Social inclusion


2.9.     E-scooters are inherently inaccessible to children, the elderly, the infirm, many of those with disabilities, and those with baggage beyond a small backpack.


2.10. They also tend to be used by relatively young and wealthy professionals.  The French research of e-scooter users found use in Paris to be by those with a “standard of living” indicator is €2,500 compared to €2,202 for the total Parisian population*).  Cost barriers can affect various modes of transport and are not a reason in themselves to discourage use.  However, there is a need to be careful that policy on e-scooters is not determined by a relatively small but influential section of the community, to the detriment of the greater good of all users of our public spaces.




2.11. A particular characteristic of e-scooter use is seasonal variation, particularly in European cities that have inclement weather and extended hours of darkness in winter. In late 2018, e-scooter use fell by a third at the start of the winter, and e-scooter leasing company Lime admitted they were redistributing scooters to warmer regions[6]. In the quarter worst affected by the 2018/19 winter, Bird’s gross revenue fell to $15 million, down from $25 million the previous quarter[7].


2.12. The seasonality of e-scooter use could lead to revenue abstraction from public transport during the summer months, whilst public transport capacity has to be maintained at normal levels to ensure winter availability when e-scooters are less popular.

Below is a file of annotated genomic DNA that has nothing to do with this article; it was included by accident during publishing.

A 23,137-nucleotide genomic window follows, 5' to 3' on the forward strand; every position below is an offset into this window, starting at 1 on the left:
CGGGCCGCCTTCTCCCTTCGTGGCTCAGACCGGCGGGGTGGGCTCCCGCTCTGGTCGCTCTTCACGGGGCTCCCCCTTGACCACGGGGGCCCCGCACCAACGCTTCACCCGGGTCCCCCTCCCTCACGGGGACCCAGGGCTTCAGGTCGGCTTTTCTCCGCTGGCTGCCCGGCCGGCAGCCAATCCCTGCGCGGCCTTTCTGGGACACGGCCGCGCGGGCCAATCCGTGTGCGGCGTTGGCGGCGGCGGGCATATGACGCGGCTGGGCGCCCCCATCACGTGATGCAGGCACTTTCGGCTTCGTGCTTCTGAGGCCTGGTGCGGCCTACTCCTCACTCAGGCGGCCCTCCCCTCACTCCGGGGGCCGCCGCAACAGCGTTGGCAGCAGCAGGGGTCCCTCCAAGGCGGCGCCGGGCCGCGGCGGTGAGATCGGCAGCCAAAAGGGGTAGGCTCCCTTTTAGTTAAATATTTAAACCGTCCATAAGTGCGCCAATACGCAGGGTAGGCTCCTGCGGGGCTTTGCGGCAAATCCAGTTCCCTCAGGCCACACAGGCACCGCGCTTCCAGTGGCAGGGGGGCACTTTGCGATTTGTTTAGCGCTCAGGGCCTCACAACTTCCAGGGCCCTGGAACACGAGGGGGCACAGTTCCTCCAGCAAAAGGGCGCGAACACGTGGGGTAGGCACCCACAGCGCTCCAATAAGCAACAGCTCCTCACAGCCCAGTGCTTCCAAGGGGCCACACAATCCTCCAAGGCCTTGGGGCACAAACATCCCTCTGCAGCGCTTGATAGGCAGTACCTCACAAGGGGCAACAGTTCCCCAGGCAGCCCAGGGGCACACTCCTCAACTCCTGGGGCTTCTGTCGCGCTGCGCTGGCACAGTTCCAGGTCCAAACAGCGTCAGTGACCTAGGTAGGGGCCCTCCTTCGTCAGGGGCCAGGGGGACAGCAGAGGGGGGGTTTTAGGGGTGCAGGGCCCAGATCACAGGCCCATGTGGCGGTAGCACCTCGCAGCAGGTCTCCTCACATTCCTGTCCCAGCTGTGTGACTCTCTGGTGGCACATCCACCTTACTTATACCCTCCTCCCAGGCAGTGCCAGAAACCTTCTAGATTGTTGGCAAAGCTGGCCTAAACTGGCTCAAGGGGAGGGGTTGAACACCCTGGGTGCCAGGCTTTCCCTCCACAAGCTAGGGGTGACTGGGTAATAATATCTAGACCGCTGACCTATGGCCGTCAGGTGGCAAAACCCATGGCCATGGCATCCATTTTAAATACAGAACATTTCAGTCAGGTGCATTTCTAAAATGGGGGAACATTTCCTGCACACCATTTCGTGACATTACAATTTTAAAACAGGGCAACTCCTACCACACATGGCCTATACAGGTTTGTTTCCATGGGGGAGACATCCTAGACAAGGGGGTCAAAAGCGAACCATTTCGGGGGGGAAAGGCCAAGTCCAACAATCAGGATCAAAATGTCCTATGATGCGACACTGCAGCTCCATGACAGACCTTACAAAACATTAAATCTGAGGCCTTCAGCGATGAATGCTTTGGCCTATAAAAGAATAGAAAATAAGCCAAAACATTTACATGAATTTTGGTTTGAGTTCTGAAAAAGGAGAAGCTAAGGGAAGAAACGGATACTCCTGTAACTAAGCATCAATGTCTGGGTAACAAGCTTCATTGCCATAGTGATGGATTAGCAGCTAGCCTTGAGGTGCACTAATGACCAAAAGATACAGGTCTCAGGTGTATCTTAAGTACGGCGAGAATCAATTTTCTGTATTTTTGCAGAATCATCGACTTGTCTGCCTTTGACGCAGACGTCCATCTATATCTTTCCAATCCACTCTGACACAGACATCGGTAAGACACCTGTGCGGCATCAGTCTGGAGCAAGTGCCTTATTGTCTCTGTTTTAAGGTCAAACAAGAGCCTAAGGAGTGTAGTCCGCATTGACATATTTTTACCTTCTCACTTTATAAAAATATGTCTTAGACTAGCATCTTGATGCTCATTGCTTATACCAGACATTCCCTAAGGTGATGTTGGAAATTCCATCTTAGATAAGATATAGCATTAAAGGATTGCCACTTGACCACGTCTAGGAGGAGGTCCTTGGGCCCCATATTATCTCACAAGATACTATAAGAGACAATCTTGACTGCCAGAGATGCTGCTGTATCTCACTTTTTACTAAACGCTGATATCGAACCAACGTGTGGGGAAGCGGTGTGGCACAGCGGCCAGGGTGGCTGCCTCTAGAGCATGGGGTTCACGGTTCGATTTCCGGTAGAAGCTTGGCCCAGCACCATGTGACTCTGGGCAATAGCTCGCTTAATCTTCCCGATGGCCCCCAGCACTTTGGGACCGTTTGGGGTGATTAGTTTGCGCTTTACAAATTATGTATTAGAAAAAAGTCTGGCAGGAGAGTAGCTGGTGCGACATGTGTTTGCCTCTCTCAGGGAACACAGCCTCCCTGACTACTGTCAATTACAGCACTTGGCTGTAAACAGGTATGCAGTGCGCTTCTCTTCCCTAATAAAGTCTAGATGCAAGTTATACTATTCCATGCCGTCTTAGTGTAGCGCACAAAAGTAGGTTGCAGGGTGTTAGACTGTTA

2.13. We support the policy view expressed in the DfT’s ‘Future of Transport Regulatory Review’ published March 2020, that, ‘New mobility services must be designed to operate as part of an integrated transport system combining public, private and multiple modes for transport users’[8].


2.14. Whilst the e-scooter trials announced more recently are being fast tracked against a background of advice not to use public transport, the longer term approach to e-scooters should be to view how best they can replace private car use as part of a wider transport policy. To that aim, we recommend that trials be carried out of e-scooter hire at railway stations, and we would look at the potential for stations managed by our train operating companies to participate in such trials.


2.15. Similarly, there could be potential in some locations forsuper shelters at bus stops which provide a charging dock and feed e-scooter use into a core bus route, another concept we would be willing to look at the potential for as part of e-scooter trials.


  1. where in the urban environment e-scooters could be used (e.g. road, pavement, cycle lanes), and how this could impact on other road users and pedestrians, including people who have visual impairments or use mobility aids;


3.1.     In considering the best allocation of space it is useful to consider the characteristics of e-scooters compared with ordinary pedal cycles.  E-scooters: